Writing Combat and the Self in Early Modern English by Jennifer Feather (auth.)
By Jennifer Feather (auth.)
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Additional resources for Writing Combat and the Self in Early Modern English Literature: The Pen and the Sword
Citing Homer’s praise of physicians and explicitly imagining their place on the battlefield, he places his practice within a tradition of heroic combat. 9 This tradition of heroism includes not only classical but medieval models. 10 By invoking the important place of the physician in combat, Vesalius both calls upon classical authorities and situates himself in the tradition of medieval heroes, even as he may disavow the medieval roots of his self-presentation. This claim establishes the foundations of modern notions of agency in a tradition of combat that stretches from the classical to the medieval and transforms the discourse of combat that 26 Wr iting Combat a nd the Self it appropriates.
However, combat among members within the knightly community still functions as mutually constitutive, transforming both combatants. The simultaneity of these two conceptions of combat shows the reliance of humanist constructions of self on premodern notions of selfhood, revealing the premodern roots of English humanism. Spenser is able both to construct Irish and pagan difference using combat and to articulate English virtue as heroic, while maintaining the considerable symbolic power of knightly combat as mutually constitutive in creating the identity of the members of the knightly community.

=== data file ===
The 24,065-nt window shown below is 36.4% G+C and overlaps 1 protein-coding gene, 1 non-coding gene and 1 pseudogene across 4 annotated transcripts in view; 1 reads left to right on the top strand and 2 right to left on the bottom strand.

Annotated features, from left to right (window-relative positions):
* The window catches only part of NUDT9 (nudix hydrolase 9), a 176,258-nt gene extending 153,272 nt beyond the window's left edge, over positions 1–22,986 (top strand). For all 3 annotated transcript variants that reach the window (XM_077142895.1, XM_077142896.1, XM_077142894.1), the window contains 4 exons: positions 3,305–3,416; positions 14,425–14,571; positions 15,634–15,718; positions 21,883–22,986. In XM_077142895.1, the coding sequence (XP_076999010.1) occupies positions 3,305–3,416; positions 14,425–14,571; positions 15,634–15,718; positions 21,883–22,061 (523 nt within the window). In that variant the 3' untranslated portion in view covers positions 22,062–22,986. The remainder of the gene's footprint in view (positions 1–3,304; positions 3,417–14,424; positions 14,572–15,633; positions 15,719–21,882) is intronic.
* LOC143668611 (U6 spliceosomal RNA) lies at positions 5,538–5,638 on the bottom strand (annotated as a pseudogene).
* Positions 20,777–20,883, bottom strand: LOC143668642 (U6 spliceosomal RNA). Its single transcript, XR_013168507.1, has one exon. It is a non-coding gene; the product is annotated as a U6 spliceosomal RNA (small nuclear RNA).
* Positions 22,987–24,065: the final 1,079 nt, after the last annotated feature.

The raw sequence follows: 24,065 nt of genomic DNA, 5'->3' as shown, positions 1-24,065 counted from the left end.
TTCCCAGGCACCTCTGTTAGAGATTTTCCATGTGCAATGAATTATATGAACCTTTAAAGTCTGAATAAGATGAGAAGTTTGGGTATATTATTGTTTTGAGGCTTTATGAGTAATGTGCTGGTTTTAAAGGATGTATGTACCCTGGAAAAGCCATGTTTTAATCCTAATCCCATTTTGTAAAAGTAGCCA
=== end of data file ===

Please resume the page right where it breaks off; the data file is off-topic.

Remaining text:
The sort of distinction Vesalius draws is consolidated to the point that von Hagens can quickly and easily invoke it centuries later. Though Vesalius defers to the theologians in the discussion of the resurrection, he insinuates an affinity between pondering these metaphysical questions and the less intellectually and morally legitimate practices of occult philosophers. 34 Wr iting Combat a nd the Self He writes that “Because of them [the theologians], we shall offer no opinion about the marvelous and occult powers of the inner ossicle of the right big toe, no matter how much better the supply available to us of this bone from a hung thief or from time to time a lover,32 or from public dissections, than was available to those three ferocious harlots at Venice33 —who recently butchered an infant for the purpose of comparing this ossicle to the heart of a virgin boy and removed his living heart, and (as they richly deserved) paid the severest penalty for their crime,”34 deferring questions of metaphysics to theologians.